Cinema’s depiction of religion has rarely been greeted with warmest of embraces, with the release of each film typically greeted with some level hostility and controversy. From D. W. Griffith and Cecil B. DeMille through to Martin Scorsese and Mel Gibson, our search for life’s answers has seen directors interrogate religious folklore onscreen ever since the Lumière brother’s first private screenings at the end of the 19th century.
The director of the Oscar-nominated Lion, Garth Davis, is the latest to step across the minefield by attempting to tell the story of Mary Magdalene in this eponymously titled film. Until 2016, when Mary was finally recognised by the Vatican as one of Jesus Christs’ disciples and the first to spread the word of Christianity after his ascension, her name was marred by accusations of prostitution. Davis’ well-intentioned film attempts to cement her newfound authority in the Christian world by reasserting her as a modern feminist icon.
Rooney Mara takes on the role of Mary who begun life in the Israeli coastal town of Magdalene as a fisherwoman expected to follow the traditional paths laid out by her brother and father. But her troubled soul was ready to defy the limitations of 1st-century society, and upon hearing the inspirational word of God spoken by a new spiritual leader she abandons home and sets out to follow in his path.
But it’s not just any old preacher she turns her life upside down for. They don’t come much bigger than Jesus (Joaquin Phoenix) and their bond grows as they travel together, accompanied by his disciples including Peter (Chiwetel Ejiofor) and Judas (Tahar Rahim). From there we follow the well-known story of Jesus through to his arrival in Jerusalem, his crucifixion and rising from the dead.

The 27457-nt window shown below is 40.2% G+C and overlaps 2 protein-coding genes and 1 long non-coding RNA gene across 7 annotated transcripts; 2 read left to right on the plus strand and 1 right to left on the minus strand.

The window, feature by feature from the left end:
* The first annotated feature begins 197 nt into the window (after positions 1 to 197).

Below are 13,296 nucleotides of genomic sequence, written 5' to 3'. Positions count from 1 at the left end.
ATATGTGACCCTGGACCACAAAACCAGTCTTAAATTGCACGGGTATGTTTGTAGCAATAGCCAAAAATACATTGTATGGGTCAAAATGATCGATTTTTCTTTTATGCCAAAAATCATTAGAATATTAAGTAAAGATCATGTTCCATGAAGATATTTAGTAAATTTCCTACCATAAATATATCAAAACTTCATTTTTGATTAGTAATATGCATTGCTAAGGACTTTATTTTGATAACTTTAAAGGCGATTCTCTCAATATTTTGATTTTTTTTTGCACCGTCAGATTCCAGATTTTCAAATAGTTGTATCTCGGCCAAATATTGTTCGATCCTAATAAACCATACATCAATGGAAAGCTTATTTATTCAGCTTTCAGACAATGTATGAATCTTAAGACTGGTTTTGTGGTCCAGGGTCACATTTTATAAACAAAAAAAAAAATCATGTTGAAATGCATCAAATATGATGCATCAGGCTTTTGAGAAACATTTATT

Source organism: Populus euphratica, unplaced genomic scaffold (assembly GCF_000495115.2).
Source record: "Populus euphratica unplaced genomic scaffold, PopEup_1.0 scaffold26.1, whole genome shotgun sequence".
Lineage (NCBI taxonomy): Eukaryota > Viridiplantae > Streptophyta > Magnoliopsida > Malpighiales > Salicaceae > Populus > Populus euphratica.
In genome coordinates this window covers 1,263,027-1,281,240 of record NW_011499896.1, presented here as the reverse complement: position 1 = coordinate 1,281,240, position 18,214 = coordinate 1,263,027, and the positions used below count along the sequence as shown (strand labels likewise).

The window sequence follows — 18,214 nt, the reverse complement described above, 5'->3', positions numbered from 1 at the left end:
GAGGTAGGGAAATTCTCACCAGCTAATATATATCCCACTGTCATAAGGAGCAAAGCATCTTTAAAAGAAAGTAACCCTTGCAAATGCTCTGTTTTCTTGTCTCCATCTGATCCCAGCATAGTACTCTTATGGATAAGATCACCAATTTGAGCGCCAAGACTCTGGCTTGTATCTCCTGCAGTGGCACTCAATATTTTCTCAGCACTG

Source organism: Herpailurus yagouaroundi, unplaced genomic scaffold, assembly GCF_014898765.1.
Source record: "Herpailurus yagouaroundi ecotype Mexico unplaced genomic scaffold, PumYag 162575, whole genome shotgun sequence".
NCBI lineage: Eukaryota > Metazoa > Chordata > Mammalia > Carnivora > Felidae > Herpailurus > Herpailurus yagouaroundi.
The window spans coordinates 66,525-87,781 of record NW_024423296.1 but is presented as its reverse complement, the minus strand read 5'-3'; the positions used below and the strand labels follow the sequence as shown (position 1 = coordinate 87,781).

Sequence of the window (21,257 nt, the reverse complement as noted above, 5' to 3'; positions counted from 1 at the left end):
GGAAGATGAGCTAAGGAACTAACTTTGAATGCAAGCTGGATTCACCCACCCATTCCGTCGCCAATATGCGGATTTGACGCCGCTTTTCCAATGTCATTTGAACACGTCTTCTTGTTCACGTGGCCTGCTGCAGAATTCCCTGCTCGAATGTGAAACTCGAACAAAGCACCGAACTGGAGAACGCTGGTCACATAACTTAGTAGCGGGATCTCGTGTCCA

Rather than following Mary as she took up the mantle to spread the word of God, the film fizzles out and simply leaves us a few title cards about her religious status in the modern age. It feels like either only half of her story is told, or the wrong part of her life was has been revealed. The years of dedication she committed to Christianity after the death of Jesus appear as nothing more than a footnote, making the film more like The Story of Jesus, with a special guest appearance by Mary Magdalene.
The likelihood of this film upsetting the Christian community is slim as it takes more of a humanist approach and avoids adopting a sanctimonious stance by avoiding Holy Scripture quotations. Religion brings with it a passionate belief but by taking the safe middle ground Mary Magdalene is mostly a sedate and unchallenging stroll through history.
Both Mara and Phoenix give reasonable accounts of themselves in their respective roles with earnest support from Ejiofor and Rahim. The sharp eye of cinematographer Grieg Fraser is probably the standout feature capturing the naturalism of the coastline environment quite majestically. Ultimately, the film is not able to make the most out of the many good ideas it suggests are waiting to be injected with the energy and life they deserve.